May is Better Sleep Month and Claxton-Hepburn Medical Center is taking this opportunity to talk about why getting a good night’s sleep is so important for your well-being. According to Claxton-Hepburn’s Nurse Practitioner Kathy Richey, “Sleep is as important to being alive as is drinking, eating, and going to the bathroom. These are all essentials things we do to live.” She continued, “We would never think to take any of those functions away from someone, so why would we think sleep deprivation is okay? We need to focus on the basics of good health or we miss the big picture.”
What happens when we become sleep deprived? Richey stated, “When we are not sleeping well, or have interrupted sleep, it affects stress hormones that can lead to the onset of heart disease, diabetes, and other chronic conditions, as well as difficulty losing weight.” Sleep disorders also interrupt the resting brain for simple things such as breathing or restless limbs that make it more difficult for a person to get to the last stage of sleep, REM (Rapid Eye Movement). REM is the final stage of sleep where the body recovers and repairs itself. Richey stated, “When people rarely get to REM, they never feel fully rested and their brain is constantly trying to catch up due to lack of good restorative sleep.”
How does one know when they are sleep deprived? Richey stated, “Doing a sleep study is the only way to truly know if you have a sleep disorder because we don’t know what we are doing while we are sleeping.” Claxton-Hepburn’s Sleep Lab provides inpatient sleep testing as well as in-home sleep testing. Home studies are convenient and can be done right in your own bed at home. However, the benefit of doing an inpatient study is that it develops more specific elements of brain activity, restless legs, positioning, breathing patterns, and other things that can affect good sleep.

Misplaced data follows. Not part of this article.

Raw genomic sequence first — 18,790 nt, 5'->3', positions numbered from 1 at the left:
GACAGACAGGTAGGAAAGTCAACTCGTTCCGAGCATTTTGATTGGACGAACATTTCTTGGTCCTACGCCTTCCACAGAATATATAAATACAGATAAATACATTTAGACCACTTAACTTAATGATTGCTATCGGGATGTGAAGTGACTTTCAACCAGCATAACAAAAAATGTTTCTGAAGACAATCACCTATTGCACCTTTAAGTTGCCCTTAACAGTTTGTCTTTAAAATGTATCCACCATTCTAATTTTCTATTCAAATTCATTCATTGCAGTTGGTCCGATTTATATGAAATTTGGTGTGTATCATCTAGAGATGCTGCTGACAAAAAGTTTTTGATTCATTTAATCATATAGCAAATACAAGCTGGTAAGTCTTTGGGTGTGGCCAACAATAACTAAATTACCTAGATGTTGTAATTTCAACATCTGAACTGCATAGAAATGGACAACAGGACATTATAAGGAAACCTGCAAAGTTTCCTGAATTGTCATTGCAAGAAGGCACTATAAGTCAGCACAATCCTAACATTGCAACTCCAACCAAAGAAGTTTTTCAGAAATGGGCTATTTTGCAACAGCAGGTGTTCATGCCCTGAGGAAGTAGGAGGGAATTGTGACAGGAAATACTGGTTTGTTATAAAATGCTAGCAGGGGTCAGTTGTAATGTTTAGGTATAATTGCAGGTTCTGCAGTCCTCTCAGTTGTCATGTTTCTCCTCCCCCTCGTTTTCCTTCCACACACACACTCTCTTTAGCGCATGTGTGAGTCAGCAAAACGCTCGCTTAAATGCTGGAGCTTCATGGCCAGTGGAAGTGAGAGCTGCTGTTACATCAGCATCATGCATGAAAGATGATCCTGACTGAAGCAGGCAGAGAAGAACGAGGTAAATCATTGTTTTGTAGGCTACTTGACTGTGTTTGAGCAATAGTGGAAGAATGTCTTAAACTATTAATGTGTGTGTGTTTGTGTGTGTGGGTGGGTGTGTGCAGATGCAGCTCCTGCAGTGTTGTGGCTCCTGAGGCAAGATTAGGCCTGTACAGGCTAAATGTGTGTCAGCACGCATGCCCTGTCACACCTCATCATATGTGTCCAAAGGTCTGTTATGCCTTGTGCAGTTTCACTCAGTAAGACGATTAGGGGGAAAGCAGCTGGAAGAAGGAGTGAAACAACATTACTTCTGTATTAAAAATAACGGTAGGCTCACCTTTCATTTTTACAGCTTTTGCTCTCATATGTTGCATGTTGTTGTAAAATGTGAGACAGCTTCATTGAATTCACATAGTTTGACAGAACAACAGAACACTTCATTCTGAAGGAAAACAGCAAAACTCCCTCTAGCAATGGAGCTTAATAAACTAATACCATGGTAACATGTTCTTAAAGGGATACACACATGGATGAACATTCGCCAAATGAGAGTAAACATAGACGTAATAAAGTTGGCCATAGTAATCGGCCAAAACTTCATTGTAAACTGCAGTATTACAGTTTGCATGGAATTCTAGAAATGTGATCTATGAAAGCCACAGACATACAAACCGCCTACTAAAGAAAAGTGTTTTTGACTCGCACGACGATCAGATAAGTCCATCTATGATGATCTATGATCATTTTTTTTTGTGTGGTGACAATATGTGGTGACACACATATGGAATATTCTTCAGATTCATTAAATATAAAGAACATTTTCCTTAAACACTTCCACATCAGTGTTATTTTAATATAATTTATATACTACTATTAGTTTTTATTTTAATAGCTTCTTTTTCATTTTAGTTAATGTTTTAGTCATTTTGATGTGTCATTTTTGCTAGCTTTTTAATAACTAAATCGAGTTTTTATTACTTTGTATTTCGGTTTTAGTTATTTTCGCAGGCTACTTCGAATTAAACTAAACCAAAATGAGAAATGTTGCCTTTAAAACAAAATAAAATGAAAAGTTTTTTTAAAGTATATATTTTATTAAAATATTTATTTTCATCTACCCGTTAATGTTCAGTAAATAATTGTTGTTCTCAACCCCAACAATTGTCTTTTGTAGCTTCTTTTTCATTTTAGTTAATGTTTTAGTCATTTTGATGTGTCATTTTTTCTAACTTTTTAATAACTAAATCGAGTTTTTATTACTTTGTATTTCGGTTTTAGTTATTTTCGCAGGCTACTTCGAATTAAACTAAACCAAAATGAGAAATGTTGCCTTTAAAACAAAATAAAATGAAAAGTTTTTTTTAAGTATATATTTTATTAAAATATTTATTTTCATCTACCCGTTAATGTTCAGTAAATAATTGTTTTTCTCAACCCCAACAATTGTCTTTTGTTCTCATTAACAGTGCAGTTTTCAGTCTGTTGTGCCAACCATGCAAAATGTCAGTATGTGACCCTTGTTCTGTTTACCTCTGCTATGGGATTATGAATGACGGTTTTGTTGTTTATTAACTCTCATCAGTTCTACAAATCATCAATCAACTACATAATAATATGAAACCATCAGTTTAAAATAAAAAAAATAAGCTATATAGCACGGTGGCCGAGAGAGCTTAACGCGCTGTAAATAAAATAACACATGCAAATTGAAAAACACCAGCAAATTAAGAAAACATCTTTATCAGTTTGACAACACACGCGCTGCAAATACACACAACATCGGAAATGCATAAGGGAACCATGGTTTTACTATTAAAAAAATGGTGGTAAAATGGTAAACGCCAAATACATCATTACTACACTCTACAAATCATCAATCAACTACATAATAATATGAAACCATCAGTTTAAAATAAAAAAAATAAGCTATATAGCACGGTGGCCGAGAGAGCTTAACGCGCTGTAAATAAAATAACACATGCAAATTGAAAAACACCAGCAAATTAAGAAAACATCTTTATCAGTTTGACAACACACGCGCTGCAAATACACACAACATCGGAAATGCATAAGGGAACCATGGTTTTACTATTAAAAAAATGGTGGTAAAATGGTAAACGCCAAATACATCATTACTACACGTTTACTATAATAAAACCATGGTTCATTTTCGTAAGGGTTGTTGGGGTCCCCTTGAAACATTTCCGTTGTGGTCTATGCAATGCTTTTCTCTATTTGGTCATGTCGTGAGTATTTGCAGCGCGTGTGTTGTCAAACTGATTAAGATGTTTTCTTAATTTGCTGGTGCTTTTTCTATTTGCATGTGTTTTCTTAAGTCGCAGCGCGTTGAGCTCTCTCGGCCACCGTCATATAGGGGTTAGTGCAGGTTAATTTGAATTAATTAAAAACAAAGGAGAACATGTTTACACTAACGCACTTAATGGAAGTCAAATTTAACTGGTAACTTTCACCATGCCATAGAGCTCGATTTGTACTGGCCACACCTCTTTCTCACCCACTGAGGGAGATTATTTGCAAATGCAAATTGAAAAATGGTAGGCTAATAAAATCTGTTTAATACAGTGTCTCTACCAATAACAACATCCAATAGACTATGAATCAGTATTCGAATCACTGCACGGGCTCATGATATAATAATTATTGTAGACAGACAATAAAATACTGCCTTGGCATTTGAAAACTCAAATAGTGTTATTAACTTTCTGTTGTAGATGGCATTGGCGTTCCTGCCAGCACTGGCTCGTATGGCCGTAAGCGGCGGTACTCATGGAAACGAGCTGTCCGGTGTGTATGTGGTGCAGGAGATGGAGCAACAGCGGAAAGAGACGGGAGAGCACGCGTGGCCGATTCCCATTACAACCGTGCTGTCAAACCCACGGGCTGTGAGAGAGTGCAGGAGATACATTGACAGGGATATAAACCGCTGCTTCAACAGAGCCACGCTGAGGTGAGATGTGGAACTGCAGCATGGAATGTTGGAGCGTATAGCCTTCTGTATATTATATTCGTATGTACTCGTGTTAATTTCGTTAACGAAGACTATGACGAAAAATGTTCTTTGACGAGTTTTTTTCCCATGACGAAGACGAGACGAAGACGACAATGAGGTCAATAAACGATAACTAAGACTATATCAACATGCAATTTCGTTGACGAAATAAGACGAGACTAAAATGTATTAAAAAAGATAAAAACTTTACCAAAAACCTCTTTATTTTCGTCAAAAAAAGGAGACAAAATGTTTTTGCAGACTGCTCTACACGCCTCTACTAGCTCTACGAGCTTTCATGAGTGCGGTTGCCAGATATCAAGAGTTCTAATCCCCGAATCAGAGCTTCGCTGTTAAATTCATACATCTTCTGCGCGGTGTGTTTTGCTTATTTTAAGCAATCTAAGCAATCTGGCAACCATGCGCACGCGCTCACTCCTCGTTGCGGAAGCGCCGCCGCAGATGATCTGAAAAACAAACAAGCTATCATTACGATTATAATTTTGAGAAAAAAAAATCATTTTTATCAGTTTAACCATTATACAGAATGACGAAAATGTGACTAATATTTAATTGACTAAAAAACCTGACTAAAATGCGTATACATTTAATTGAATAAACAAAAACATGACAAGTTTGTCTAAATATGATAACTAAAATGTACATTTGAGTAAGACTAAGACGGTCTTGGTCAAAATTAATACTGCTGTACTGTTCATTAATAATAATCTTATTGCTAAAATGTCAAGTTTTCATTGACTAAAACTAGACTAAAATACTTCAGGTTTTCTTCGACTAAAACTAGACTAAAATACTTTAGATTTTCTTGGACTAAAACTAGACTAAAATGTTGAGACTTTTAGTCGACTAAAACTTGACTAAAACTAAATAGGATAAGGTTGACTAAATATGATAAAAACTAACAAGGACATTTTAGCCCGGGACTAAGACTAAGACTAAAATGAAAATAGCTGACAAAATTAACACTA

Richey stated, “When you’re deprived of sleep, your brain can’t function properly, affecting your cognitive abilities and emotional state.” She continued, “If it continues long enough, it can lower your body’s defenses, putting you at risk of developing chronic illness.” The more obvious signs of sleep deprivation are excessive sleepiness, yawning, and irritability. Chronic sleep deprivation can interfere with blood pressure and blood sugar control, weight loss, balance, coordination, and decision-making abilities. You’re at risk falling asleep during the day, even if you fight it.
For good sleep hygiene, the CDC and National Sleep Foundation recommend that you go to bed at the same time each night, and rise at the same time each morning; make sure your bedroom is quiet, dark, and relaxing environment, which is neither too hot or too cold; make sure your bed is comfortable ad use it only for sleeping and not for other activities, such as reading, watching TV, or listening to music. Remove all TVs, computers, and other gadgets from the bedroom as these stimulate the brain; avoid large meals before bedtime.
How much sleep is enough? The CDC recommends that adults should sleep seven or more hours each night for optimal health. The Better Sleep Organization recommends that babies sleep 16 hours, children ages 3 to 18 sleep ten hours, adults ages 19 to 55 sleep eight hours, and people 65 and older sleep at least for six hours.
If you, or someone you know, is not getting enough sleep, perhaps a sleep study at Claxton-Hepburn’s Sleep Lab can help determine your problem. A physician referral is required. For more information call us at 315-713-5365, or visit us on the web at www.claxtonhepburn.org/sleeplab. Your tomorrow is worth defending.